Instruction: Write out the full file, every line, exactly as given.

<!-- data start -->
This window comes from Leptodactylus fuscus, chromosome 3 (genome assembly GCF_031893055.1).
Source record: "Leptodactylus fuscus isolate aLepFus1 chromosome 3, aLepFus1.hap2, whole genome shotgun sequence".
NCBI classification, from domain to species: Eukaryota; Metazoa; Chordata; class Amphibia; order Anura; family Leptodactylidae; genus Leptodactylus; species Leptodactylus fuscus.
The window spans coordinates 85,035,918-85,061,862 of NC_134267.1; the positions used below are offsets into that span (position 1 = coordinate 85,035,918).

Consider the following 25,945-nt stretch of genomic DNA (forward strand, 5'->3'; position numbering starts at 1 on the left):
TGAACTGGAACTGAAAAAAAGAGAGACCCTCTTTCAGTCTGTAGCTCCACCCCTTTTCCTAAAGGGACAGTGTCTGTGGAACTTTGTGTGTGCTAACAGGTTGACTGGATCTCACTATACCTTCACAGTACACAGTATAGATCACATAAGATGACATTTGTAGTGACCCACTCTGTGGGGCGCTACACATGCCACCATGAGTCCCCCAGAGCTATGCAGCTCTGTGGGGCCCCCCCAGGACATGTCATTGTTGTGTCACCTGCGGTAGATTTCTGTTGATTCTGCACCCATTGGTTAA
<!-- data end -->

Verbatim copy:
This window comes from Leptodactylus fuscus, chromosome 3 (genome assembly GCF_031893055.1).
Source record: "Leptodactylus fuscus isolate aLepFus1 chromosome 3, aLepFus1.hap2, whole genome shotgun sequence".
NCBI classification, from domain to species: Eukaryota; Metazoa; Chordata; class Amphibia; order Anura; family Leptodactylidae; genus Leptodactylus; species Leptodactylus fuscus.
The window spans coordinates 85,035,918-85,061,862 of NC_134267.1; the positions used below are offsets into that span (position 1 = coordinate 85,035,918).

Consider the following 25,945-nt stretch of genomic DNA (forward strand, 5'->3'; position numbering starts at 1 on the left):
TGAACTGGAACTGAAAAAAAGAGAGACCCTCTTTCAGTCTGTAGCTCCACCCCTTTTCCTAAAGGGACAGTGTCTGTGGAACTTTGTGTGTGCTAACAGGTTGACTGGATCTCACTATACCTTCACAGTACACAGTATAGATCACATAAGATGACATTTGTAGTGACCCACTCTGTGGGGCGCTACACATGCCACCATGAGTCCCCCAGAGCTATGCAGCTCTGTGGGGCCCCCCCAGGACATGTCATTGTTGTGTCACCTGCGGTAGATTTCTGTTGATTCTGCACCCATTGGTTAA